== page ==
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CAL/EPA FORMS INTERAGENCY WORKING GROUP TO REVIEW NATIONAL ACADEMY OF SCIENCES REPORT ON PESTICIDES AND CHILDREN

 SACRAMENTO, June 28 /PRNewswire/ -- The California Environmental Protection Agency (Cal/EPA) announced today the formation of an interagency working group to review the National Academy of Sciences (NAS) Report on children and pesticides released yesterday, Sunday, June 27.
 "We now have the nation's best regulatory program for pesticides. We will review the NAS report carefully to identify potential areas for further improvement," said James M. Strock, secretary for Environmental Protection.
 In accordance with California's Food Safety Act of 1989, Cal/EPA's Department of Pesticide Regulation (DPR) and Office of Environmental Health Hazard Assessment (OEHHA) will jointly review the report, assisted by the Department of Health Services, and others.
 The working group, chaired by DPR, will focus on how the report's findings relate to federal and state pesticide registration and food safety systems, and determine how to utilize that information to improve California's already comprehensive pesticide regulatory program.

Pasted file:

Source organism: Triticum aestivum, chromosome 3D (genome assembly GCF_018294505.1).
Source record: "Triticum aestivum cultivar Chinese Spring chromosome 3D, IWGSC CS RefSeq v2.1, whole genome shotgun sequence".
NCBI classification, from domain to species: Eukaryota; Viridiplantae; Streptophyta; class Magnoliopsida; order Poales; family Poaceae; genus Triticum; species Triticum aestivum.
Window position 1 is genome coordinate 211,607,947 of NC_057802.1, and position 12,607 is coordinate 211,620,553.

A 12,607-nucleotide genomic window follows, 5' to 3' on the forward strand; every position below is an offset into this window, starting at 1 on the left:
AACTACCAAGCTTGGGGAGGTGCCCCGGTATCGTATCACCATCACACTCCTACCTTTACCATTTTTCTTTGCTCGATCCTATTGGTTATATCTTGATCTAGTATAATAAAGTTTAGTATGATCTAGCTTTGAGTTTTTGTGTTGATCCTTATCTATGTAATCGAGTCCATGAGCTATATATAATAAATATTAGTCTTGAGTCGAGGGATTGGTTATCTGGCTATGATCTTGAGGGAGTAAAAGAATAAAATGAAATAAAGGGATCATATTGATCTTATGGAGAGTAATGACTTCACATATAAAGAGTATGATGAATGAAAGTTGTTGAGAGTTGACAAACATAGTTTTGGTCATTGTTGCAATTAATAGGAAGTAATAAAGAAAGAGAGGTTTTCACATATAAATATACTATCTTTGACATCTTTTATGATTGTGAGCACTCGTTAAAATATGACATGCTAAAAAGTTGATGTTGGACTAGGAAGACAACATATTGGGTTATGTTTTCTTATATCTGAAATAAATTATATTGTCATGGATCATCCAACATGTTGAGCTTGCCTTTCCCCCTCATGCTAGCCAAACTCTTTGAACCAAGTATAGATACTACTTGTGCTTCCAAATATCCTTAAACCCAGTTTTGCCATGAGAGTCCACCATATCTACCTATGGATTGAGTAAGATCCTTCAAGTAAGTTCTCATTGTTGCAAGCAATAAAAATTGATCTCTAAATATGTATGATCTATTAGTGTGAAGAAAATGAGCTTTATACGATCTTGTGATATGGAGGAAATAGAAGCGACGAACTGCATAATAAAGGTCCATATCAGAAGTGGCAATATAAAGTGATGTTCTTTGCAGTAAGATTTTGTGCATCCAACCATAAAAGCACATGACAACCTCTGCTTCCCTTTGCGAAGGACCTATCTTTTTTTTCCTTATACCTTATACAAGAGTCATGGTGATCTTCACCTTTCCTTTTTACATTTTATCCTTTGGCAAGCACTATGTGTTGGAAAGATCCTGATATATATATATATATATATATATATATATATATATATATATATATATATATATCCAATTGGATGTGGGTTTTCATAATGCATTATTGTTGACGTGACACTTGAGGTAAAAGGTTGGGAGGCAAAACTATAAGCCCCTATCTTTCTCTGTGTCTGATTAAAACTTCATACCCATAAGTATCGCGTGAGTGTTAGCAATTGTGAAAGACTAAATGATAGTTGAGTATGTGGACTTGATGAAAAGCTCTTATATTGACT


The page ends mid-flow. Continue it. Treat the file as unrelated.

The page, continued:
The working group is expected to hold a series of public workshops in order to invite public comment on the NAS report and it's implications for the state's pesticide programs. DPR expects to report to the Legislature on its findings by the end of the year.
 The NAS report was commissioned by Congress and the U.S. Environmental Protection Agency in 1988, following nationwide controversy surrounding a report from the Natural Resources Defense Council that implicated Alar and other pesticides as potential causes of cancer in children.
 "I applaud all those who worked on the National Academy of Sciences' report on pesticides and children. It was a long and difficult project, studying an issue that cannot help but give rise to emotion and controversy," said James W. Wells, DPR director.
 "We have a strong pesticide safety net in place, but we can tighten the weave with many of the recommendations of the NAS report. It has laid the groundwork for improving the state and federal pesticide regulatory programs, so we can continue to provide solid assurance to all our citizens that pesticide residues in food do not pose a threat to the health of those who are most vulnerable and deserving of our protection," Wells said.
 -0- 6/28/93 R
 /CONTACT: James J. Lee of Cal/EPA, 916-324-9670/


CO: California Environmental Protection Agency; Department of Pesticide
 Regulation; Office of Environmental Health Hazard Assessment ST: California IN: ENV SU:


SG -- SF014A -- 6482 06/28/93 18:56 EDT
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Date:Jun 28, 1993
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